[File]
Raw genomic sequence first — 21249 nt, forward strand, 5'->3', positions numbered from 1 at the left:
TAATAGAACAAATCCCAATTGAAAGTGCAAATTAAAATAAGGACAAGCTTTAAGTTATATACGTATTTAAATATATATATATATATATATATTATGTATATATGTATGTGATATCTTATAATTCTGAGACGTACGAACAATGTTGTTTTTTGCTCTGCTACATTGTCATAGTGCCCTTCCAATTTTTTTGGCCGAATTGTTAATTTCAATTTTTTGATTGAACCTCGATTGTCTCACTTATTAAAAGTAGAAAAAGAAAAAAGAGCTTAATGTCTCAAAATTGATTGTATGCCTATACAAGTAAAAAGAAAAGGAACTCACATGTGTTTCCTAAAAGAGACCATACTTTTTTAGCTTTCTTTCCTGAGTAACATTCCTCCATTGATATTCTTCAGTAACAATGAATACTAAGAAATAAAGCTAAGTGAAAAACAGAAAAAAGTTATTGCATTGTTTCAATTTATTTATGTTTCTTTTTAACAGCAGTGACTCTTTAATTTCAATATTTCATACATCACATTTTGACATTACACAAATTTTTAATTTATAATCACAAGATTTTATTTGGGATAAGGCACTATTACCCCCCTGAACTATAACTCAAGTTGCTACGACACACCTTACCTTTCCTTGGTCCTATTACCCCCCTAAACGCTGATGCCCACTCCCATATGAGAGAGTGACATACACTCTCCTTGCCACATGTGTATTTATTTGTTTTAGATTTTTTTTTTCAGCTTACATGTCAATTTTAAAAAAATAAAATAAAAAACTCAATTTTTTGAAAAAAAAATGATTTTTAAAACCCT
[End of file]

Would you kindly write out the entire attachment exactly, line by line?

Raw genomic sequence first — 21249 nt, forward strand, 5'->3', positions numbered from 1 at the left:
TAATAGAACAAATCCCAATTGAAAGTGCAAATTAAAATAAGGACAAGCTTTAAGTTATATACGTATTTAAATATATATATATATATATATATTATGTATATATGTATGTGATATCTTATAATTCTGAGACGTACGAACAATGTTGTTTTTTGCTCTGCTACATTGTCATAGTGCCCTTCCAATTTTTTTGGCCGAATTGTTAATTTCAATTTTTTGATTGAACCTCGATTGTCTCACTTATTAAAAGTAGAAAAAGAAAAAAGAGCTTAATGTCTCAAAATTGATTGTATGCCTATACAAGTAAAAAGAAAAGGAACTCACATGTGTTTCCTAAAAGAGACCATACTTTTTTAGCTTTCTTTCCTGAGTAACATTCCTCCATTGATATTCTTCAGTAACAATGAATACTAAGAAATAAAGCTAAGTGAAAAACAGAAAAAAGTTATTGCATTGTTTCAATTTATTTATGTTTCTTTTTAACAGCAGTGACTCTTTAATTTCAATATTTCATACATCACATTTTGACATTACACAAATTTTTAATTTATAATCACAAGATTTTATTTGGGATAAGGCACTATTACCCCCCTGAACTATAACTCAAGTTGCTACGACACACCTTACCTTTCCTTGGTCCTATTACCCCCCTAAACGCTGATGCCCACTCCCATATGAGAGAGTGACATACACTCTCCTTGCCACATGTGTATTTATTTGTTTTAGATTTTTTTTTTCAGCTTACATGTCAATTTTAAAAAAATAAAATAAAAAACTCAATTTTTTGAAAAAAAAATGATTTTTAAAACCCT